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Designing Databases

The first step is always to create the database, unless you want to use one from a third party. When a database is created, it is assigned to an owner, who executed the creation statement. Usually, only the owner (or a superuser) can do anything with the objects in that database, and in order to allow other users to use it, privileges must be granted.

Applications should never connect to the database as its owner or a superuser, because these users can execute any query at will, for example, modifying the schema (e.g. dropping tables) or deleting its entire content.

You may create different database users for every aspect of your application with very limited rights to database objects. The most required privileges should be granted only, and avoid that the same user can interact with the database in different use cases. This means that if intruders gain access to your database using your applications credentials, they can only effect as many changes as your application can.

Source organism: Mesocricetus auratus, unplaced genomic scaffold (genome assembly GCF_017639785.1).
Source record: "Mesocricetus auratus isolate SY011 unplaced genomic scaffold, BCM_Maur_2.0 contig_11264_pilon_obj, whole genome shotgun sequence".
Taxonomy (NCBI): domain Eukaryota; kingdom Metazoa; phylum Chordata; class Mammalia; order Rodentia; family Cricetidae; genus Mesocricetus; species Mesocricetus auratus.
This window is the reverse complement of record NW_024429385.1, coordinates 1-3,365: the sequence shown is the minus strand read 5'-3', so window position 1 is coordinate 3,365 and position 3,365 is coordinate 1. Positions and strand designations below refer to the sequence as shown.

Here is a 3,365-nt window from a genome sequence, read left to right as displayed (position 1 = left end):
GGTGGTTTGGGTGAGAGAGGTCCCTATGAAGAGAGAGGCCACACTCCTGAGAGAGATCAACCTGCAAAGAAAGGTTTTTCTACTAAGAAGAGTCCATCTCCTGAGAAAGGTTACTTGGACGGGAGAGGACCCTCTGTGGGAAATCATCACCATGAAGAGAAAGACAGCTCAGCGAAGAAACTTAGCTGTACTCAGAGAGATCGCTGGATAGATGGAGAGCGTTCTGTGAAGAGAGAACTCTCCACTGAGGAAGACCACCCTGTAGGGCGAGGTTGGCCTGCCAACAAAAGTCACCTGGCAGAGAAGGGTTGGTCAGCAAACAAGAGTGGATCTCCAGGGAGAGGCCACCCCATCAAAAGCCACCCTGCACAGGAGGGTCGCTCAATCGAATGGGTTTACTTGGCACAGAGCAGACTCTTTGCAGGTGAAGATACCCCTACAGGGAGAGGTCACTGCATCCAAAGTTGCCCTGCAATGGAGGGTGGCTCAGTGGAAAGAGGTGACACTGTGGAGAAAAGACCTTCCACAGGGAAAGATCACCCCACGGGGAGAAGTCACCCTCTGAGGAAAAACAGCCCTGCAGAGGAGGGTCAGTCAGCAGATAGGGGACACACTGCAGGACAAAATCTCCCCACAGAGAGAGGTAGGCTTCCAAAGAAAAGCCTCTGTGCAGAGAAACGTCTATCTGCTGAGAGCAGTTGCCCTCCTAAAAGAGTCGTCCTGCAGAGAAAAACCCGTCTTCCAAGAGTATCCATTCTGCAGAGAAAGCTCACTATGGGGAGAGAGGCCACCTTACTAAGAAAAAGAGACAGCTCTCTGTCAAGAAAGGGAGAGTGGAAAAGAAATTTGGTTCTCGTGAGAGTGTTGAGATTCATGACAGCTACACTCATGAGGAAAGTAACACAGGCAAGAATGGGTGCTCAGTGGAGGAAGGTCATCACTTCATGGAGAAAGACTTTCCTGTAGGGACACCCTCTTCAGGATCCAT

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krystian at jablonowski dot eu
3 months ago
It's a good practice to create a user account with absolutely minimal permissions. Whenever You need to select those permissions by columns or tables remember that some rules don't apply to security measures on Your server, like "We are all adults here" or "KISS - Keep It Simple Stupid". Personally, I prefer to create a minimal amount of users with only the necessary authorization to manipulate or collect data from DB.
Remember, that leak of data can have tremendous consequences, and rebuilding the trust of Your users is extremely hard to accomplish.
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